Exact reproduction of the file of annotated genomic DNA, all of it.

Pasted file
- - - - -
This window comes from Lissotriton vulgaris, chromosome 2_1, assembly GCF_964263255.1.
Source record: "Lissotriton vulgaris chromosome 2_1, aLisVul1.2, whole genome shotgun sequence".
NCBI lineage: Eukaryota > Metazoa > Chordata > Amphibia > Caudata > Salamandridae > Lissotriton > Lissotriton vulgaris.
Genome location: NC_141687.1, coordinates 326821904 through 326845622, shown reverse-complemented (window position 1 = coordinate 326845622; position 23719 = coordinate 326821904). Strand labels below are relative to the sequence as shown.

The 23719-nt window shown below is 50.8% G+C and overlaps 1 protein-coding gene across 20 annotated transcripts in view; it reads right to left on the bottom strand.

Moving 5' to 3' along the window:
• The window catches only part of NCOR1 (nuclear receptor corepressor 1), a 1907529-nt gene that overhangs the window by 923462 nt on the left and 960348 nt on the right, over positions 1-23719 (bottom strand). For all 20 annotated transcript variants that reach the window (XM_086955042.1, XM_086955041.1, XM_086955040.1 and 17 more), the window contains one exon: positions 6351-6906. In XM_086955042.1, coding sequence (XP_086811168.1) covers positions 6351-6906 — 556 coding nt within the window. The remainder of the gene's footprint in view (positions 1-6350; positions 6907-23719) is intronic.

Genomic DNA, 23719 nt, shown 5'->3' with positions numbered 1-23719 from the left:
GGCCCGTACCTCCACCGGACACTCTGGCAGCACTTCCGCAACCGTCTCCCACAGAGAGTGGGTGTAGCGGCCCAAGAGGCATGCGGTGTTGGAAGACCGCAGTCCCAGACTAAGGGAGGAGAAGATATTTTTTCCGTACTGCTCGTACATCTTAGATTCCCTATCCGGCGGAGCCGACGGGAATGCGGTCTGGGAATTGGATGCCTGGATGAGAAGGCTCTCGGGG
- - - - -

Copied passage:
This window comes from Lissotriton vulgaris, chromosome 2_1, assembly GCF_964263255.1.
Source record: "Lissotriton vulgaris chromosome 2_1, aLisVul1.2, whole genome shotgun sequence".
NCBI lineage: Eukaryota > Metazoa > Chordata > Amphibia > Caudata > Salamandridae > Lissotriton > Lissotriton vulgaris.
Genome location: NC_141687.1, coordinates 326821904 through 326845622, shown reverse-complemented (window position 1 = coordinate 326845622; position 23719 = coordinate 326821904). Strand labels below are relative to the sequence as shown.

The 23719-nt window shown below is 50.8% G+C and overlaps 1 protein-coding gene across 20 annotated transcripts in view; it reads right to left on the bottom strand.

Moving 5' to 3' along the window:
• The window catches only part of NCOR1 (nuclear receptor corepressor 1), a 1907529-nt gene that overhangs the window by 923462 nt on the left and 960348 nt on the right, over positions 1-23719 (bottom strand). For all 20 annotated transcript variants that reach the window (XM_086955042.1, XM_086955041.1, XM_086955040.1 and 17 more), the window contains one exon: positions 6351-6906. In XM_086955042.1, coding sequence (XP_086811168.1) covers positions 6351-6906 — 556 coding nt within the window. The remainder of the gene's footprint in view (positions 1-6350; positions 6907-23719) is intronic.

Genomic DNA, 23719 nt, shown 5'->3' with positions numbered 1-23719 from the left:
GGCCCGTACCTCCACCGGACACTCTGGCAGCACTTCCGCAACCGTCTCCCACAGAGAGTGGGTGTAGCGGCCCAAGAGGCATGCGGTGTTGGAAGACCGCAGTCCCAGACTAAGGGAGGAGAAGATATTTTTTCCGTACTGCTCGTACATCTTAGATTCCCTATCCGGCGGAGCCGACGGGAATGCGGTCTGGGAATTGGATGCCTGGATGAGAAGGCTCTCGGGG